President Tsai Ing-wen (蔡英文) yesterday called the accidental firing of an anti-ship missile on Friday “unforgivable.”
“The missile mishap on board the Chinchiang-class corvette was absolutely unforgivable,” Tsai said on Facebook. “The armed forces and I are one: When they do well, I would share their glory, and when they make a mistake, I would definitely face it with them.”
Tsai said “bold reforms” are needed to earn back the public’s trust in the military.
Meanwhile, a survey conducted by the Taiwan Thinktank on Thursday and Friday among people aged 20 and older, and published yesterday, gauged people’s opinions on recent incidents, including those implicating military officers.
Of those polled, 74.6 percent regarded the missile incident as an indicator that the armed forces have “a screw loose,” while about 17 percent of the respondents disagreed with the statement and about 9 percent declined to state their opinion.
A cross-analysis of the results suggested that both pan-green and pan-blue supporters believed that the incident was proof of lax management in the military, with 77.6 percent of the respondents who said they support the Democratic Progressive Party (DPP) and 75.9 percent of those who support the Chinese Nationalist Party (KMT) sharing the opinion.
DPP Legislator Tsai Yi-yu (蔡易餘), speaking at a news conference in Taipei to release the survey results, was asked whether the Tsai administration’s refusal to apologize to China over the incident could have significant effects on cross-strait ties.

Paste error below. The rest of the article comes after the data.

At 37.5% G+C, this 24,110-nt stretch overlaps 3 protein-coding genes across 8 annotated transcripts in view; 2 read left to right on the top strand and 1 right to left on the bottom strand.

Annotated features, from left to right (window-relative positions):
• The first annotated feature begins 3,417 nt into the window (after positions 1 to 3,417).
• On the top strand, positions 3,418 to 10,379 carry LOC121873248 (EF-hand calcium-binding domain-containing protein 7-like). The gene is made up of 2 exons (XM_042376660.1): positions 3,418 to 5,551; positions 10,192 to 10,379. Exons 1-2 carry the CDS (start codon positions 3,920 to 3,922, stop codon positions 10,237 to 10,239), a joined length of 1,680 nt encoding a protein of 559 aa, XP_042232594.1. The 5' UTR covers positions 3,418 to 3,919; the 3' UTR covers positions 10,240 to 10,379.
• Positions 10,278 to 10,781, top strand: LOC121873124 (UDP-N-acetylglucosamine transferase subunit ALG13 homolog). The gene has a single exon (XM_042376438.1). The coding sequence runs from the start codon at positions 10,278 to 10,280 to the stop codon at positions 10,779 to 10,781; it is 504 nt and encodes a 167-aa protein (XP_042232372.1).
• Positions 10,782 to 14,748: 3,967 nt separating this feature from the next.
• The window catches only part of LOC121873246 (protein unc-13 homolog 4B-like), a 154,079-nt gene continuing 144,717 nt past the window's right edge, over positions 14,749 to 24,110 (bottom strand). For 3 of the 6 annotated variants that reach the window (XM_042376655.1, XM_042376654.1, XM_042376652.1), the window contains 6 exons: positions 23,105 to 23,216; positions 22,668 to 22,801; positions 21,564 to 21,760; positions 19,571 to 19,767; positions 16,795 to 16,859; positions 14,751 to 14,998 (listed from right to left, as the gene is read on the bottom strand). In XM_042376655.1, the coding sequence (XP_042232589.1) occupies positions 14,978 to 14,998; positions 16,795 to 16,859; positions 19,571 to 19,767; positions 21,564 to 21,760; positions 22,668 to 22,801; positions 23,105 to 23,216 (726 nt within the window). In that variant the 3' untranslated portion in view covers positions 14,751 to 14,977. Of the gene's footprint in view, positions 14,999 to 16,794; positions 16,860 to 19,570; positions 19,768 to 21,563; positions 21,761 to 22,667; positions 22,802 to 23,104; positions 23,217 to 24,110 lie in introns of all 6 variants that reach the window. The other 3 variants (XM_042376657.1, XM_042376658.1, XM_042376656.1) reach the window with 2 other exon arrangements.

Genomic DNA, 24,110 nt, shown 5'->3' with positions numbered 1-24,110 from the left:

“The incident is apparently a matter of internal affairs, given that the missile landed in our territorial waters and hit Taiwanese fishermen,” Tsai Yi-yu said. “Apologizing to Beijing for it would only make the nation a laughing stock.”
The locally developed Hsiung Feng III missile was launched from one of the navy’s 500-tonne Chinchiang-class corvettes at Zuoying Military Harbor in Kaohsiung during a drill at 8:15am on Friday.
It struck a Taiwanese fishing boat, the Hsiang Li Sheng (翔利昇), operating in waters southeast of Penghu County in the Taiwan Strait, killing its captain, Huang Wen-chung (黃文忠), and injuring three crew members.
The telephone survey also asked people their opinions on last week’s killing of a dog by soldiers at a military base, which resulted in disciplinary measures and legal action against the three officers who killed the dog and the punishment of six of their superiors.
Of those polled, 52.3 percent lauded the military’s handling of the matter, while 33.1 percent disapproved. About 15 percent did not express an opinion, the poll showed.
The poll collected 1,246 valid samples. It has a confidence level of 95 percent and a margin of error of 2.8 percentage points.
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